WordPress is a hog

I was doing some reading on WordPress and came across some people’s experiences with it and how they switched to another blogging software or how they have concerns with the way the software runs. Some of the posts note excessive queries for data that may not be necessary. Finding these articles made me decide to do a little digging myself. I currently have this website running on wordpress and I have another website I manage that runs on wordpress.

I’m a big fan of a small code that does things efficiently. Why would I be any different about wordpress? I decided to open up the first file wordpress calls to see what other files get included. As a result, I find a long list of files that are loaded just to display a page in wordpress. Below is the output of what I found. Every file that is indented is called from the file that proceeds it in loading. Here is what I found:

index.php
	./wp-blog-header.php
		wp-config.php
			wp-settings.php
				WPINC . /compat.php
				WPINC . /functions.php
				WPINC . /classes.php
				if (wp-content/object-cache.php)
					wp-content/object-cache.php
				else
					wp-content/cache.php
				WPINC . /plugin.php
				WPINC . /default-filters.php
				WPINC . /streams.php
				WPINC . /gettext.php
				WPINC . /l10n.php				

				require (WPINC . '/formatting.php');
				require (WPINC . '/capabilities.php');
				require (WPINC . '/query.php');
				require (WPINC . '/theme.php');
				require (WPINC . '/user.php');
				require (WPINC . '/general-template.php');
				require (WPINC . '/link-template.php');
				require (WPINC . '/author-template.php');
				require (WPINC . '/post.php');
				require (WPINC . '/post-template.php');
				require (WPINC . '/category.php');
				require (WPINC . '/category-template.php');
				require (WPINC . '/comment.php');
				require (WPINC . '/comment-template.php');
				require (WPINC . '/rewrite.php');
				require (WPINC . '/feed.php');
				require (WPINC . '/bookmark.php');
				require (WPINC . '/bookmark-template.php');
				require (WPINC . '/kses.php');
				require (WPINC . '/cron.php');
				require (WPINC . '/version.php');
				require (WPINC . '/deprecated.php');
				require (WPINC . '/script-loader.php');
				require (WPINC . '/taxonomy.php');
				require (WPINC . '/update.php');
				require (WPINC . '/canonical.php');
				require (WPINC . '/shortcodes.php');
				require (WPINC . '/media.php');

				require (WPINC . '/vars.php');

				load my-hacks.php is file exists.

				load plugins if active.

				require (WPINC . '/pluggable.php');

				load the locale_file for language.

				require_once(WPINC . '/locale.php');

		WPINC . /template-loader.php   (WPINC is defined in wp-settings.php)

Wow, that is a very long list of files to get called.

I decided to take this a further and look at the rendering time and the memory used for loading a page. I found the following for this website:

  • Loading the homepage: Memory Used: 6,277,732 bytes; Time to Render Page: 0.5902 seconds.
  • Loading a post: Memory Used: 6,229,616 bytes; Time to Render Page: 0.1445 seconds.

6 full megs to load a page! The rendering time I’m not too crazy about either. Now, there are ways to improve this by using caching for the pages, and a PHP accelerator to speed up the code, but the vanilla loading of wordpress taking up this much memory and time seems slow and excessive. Granted, this is running on a VPS, so the rendering time might be more in line with a VPS. This install of wordpress is a vanilla install, no additional plugins, and I’m using a version of the default theme with a slight modification to it.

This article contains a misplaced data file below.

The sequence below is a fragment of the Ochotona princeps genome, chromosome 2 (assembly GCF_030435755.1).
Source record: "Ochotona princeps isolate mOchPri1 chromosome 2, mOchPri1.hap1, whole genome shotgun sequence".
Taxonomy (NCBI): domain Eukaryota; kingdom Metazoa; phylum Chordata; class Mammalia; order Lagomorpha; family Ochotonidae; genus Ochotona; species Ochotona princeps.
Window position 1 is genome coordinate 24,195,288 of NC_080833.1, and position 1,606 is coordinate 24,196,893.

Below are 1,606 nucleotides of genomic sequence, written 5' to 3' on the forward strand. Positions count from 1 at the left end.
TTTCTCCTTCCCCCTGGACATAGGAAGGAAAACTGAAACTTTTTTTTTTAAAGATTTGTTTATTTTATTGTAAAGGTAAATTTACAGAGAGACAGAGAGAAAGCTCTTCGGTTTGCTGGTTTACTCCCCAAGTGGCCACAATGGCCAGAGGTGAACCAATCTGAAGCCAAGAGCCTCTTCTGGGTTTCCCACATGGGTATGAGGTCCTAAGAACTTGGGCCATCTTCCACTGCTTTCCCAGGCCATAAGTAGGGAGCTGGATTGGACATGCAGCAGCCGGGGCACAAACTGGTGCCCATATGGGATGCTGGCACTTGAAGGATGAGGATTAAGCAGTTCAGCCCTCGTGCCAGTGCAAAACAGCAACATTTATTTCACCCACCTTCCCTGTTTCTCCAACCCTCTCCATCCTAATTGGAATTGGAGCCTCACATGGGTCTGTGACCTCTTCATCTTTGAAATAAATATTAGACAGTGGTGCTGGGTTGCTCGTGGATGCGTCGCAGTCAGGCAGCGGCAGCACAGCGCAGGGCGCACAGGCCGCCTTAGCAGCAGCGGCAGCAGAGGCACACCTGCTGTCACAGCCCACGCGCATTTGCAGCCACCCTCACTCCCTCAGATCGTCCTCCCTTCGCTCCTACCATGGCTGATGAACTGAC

The next thing I did was to try out the other site I manage on wordpress. The numbers for this other site was more interesting:

  • Loading the homepage: Memory Used: 9,410,144 bytes; Time to Render Page: 0.0910 seconds.
  • Loading a category: Memory Used: 9,448,096 bytes; Time to Render Page: 0.2936 seconds.
  • Loading a post: Memory Used: 9,388,744 bytes; Time to Render Page: 0.1707 seconds.

Now the server that this other website sites on is a 1 Dual Core Xeon @ 2.4Ghz, 2GB of Ram, and good IDE drives. The memory usage is higher, but that site is using a number of plugins.

I’m definitely curious as to why wordpress is using so much memory in both cases. I’m working on a project right now that one of the items I’ve built for it is a backoffice admin running in PHP and a propritery framework. I’ve looked at the numbers for the page times and memory usage, and right now, It’s no where near wordpress’s times or memory consumption. The page load times for the admin are in fractions of a second (ie: 0.0051 to 0.0779), about 1/5 the time of wordpress on average. The memory usage for the admin is in range of 750K to 1,275K. Still alot less than wordpress.

This large use of memory by wordpress can have a negative impact when a website received simutaneous connections, there by limiting the concurrent connections a website can received. On this site, I don’t think I could survive a digg/oprah/slashdot effect, even on a small scale. There has to be a way to improve the basic install of wordpress to be more efficient.

One thing I did that did result in a drop of memory usage, is to remove a number of rss entries that are stored in the wp_options table. I just did this on the other site, and that removed about 600K from memory. The problem is, these rss entries will return. There’s something in wordpress that queries these rss fields and stores them in the wp_options and gets loaded into the wordpress object. I wish I knew why. This is something that should either be disabled completely, or at the very least, removed from the wordpress object, because they are not needed for use of a website.